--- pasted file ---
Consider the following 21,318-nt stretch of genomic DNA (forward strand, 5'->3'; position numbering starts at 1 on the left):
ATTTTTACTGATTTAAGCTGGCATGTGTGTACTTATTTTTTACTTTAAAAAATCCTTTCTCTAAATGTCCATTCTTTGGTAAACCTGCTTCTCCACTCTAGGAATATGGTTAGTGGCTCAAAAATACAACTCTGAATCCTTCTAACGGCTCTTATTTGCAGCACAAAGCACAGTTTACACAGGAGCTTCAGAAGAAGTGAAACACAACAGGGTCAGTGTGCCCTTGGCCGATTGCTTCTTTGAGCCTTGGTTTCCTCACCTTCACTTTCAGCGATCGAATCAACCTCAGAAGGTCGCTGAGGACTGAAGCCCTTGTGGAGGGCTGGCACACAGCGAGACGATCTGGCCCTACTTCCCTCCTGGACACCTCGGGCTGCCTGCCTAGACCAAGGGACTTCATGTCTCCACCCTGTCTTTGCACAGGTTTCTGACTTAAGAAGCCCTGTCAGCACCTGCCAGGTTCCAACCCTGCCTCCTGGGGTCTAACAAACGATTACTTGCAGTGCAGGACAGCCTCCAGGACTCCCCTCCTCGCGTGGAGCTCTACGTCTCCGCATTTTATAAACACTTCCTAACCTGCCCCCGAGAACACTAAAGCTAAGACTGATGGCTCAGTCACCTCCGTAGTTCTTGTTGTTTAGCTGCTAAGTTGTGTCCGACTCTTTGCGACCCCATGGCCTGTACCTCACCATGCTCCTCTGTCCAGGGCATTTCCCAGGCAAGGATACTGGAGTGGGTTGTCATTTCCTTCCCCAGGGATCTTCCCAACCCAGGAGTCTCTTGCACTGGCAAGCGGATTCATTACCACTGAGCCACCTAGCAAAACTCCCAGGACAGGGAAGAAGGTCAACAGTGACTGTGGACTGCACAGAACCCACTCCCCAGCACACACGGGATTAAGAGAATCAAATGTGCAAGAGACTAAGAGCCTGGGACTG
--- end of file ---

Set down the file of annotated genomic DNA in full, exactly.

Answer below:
Consider the following 21,318-nt stretch of genomic DNA (forward strand, 5'->3'; position numbering starts at 1 on the left):
ATTTTTACTGATTTAAGCTGGCATGTGTGTACTTATTTTTTACTTTAAAAAATCCTTTCTCTAAATGTCCATTCTTTGGTAAACCTGCTTCTCCACTCTAGGAATATGGTTAGTGGCTCAAAAATACAACTCTGAATCCTTCTAACGGCTCTTATTTGCAGCACAAAGCACAGTTTACACAGGAGCTTCAGAAGAAGTGAAACACAACAGGGTCAGTGTGCCCTTGGCCGATTGCTTCTTTGAGCCTTGGTTTCCTCACCTTCACTTTCAGCGATCGAATCAACCTCAGAAGGTCGCTGAGGACTGAAGCCCTTGTGGAGGGCTGGCACACAGCGAGACGATCTGGCCCTACTTCCCTCCTGGACACCTCGGGCTGCCTGCCTAGACCAAGGGACTTCATGTCTCCACCCTGTCTTTGCACAGGTTTCTGACTTAAGAAGCCCTGTCAGCACCTGCCAGGTTCCAACCCTGCCTCCTGGGGTCTAACAAACGATTACTTGCAGTGCAGGACAGCCTCCAGGACTCCCCTCCTCGCGTGGAGCTCTACGTCTCCGCATTTTATAAACACTTCCTAACCTGCCCCCGAGAACACTAAAGCTAAGACTGATGGCTCAGTCACCTCCGTAGTTCTTGTTGTTTAGCTGCTAAGTTGTGTCCGACTCTTTGCGACCCCATGGCCTGTACCTCACCATGCTCCTCTGTCCAGGGCATTTCCCAGGCAAGGATACTGGAGTGGGTTGTCATTTCCTTCCCCAGGGATCTTCCCAACCCAGGAGTCTCTTGCACTGGCAAGCGGATTCATTACCACTGAGCCACCTAGCAAAACTCCCAGGACAGGGAAGAAGGTCAACAGTGACTGTGGACTGCACAGAACCCACTCCCCAGCACACACGGGATTAAGAGAATCAAATGTGCAAGAGACTAAGAGCCTGGGACTG